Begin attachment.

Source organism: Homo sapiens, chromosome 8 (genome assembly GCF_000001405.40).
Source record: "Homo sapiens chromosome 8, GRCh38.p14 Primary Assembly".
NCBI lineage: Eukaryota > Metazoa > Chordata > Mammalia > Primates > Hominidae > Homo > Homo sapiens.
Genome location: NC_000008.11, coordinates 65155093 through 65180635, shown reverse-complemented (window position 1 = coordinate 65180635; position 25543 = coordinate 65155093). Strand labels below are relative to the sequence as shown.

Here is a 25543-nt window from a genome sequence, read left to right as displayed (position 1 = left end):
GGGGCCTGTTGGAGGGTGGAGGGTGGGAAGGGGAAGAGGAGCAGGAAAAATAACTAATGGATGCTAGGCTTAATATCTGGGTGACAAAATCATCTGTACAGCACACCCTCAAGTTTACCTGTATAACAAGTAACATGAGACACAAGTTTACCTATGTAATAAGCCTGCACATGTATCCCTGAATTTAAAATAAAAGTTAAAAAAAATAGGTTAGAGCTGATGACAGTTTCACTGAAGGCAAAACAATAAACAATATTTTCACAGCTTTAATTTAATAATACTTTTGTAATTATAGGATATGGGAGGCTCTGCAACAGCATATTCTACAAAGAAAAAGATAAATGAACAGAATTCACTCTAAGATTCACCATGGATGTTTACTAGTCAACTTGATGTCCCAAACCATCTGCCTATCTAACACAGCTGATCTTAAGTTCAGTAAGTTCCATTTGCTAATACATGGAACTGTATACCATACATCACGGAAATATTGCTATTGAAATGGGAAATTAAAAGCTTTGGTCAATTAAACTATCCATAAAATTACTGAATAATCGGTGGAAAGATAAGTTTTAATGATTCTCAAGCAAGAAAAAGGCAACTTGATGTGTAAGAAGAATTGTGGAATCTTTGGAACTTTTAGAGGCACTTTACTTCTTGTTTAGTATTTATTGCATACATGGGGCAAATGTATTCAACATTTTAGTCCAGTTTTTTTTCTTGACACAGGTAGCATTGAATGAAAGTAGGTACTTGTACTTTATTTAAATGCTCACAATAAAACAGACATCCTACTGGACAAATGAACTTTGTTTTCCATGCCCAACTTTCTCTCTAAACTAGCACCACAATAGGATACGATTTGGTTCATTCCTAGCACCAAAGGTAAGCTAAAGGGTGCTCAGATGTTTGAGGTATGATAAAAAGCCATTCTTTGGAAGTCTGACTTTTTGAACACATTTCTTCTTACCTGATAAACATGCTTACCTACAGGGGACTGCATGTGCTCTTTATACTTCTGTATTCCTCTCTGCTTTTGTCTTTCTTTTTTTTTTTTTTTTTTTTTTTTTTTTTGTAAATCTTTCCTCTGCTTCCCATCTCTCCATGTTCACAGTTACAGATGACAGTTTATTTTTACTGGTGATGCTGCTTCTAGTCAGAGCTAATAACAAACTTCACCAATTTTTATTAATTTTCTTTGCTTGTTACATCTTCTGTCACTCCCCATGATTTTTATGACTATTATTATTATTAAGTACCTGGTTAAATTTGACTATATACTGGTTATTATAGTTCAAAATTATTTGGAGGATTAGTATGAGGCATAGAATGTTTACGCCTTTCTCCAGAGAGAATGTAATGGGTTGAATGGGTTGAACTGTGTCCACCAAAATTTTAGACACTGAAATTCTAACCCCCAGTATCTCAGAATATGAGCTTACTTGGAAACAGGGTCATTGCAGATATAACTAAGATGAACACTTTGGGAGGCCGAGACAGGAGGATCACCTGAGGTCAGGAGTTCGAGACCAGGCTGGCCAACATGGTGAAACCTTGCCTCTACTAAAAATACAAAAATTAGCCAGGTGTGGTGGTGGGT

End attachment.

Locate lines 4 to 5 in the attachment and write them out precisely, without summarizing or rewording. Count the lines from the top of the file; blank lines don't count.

Genome location: NC_000008.11, coordinates 65155093 through 65180635, shown reverse-complemented (window position 1 = coordinate 65180635; position 25543 = coordinate 65155093). Strand labels below are relative to the sequence as shown.

Here is a 25543-nt window from a genome sequence, read left to right as displayed (position 1 = left end):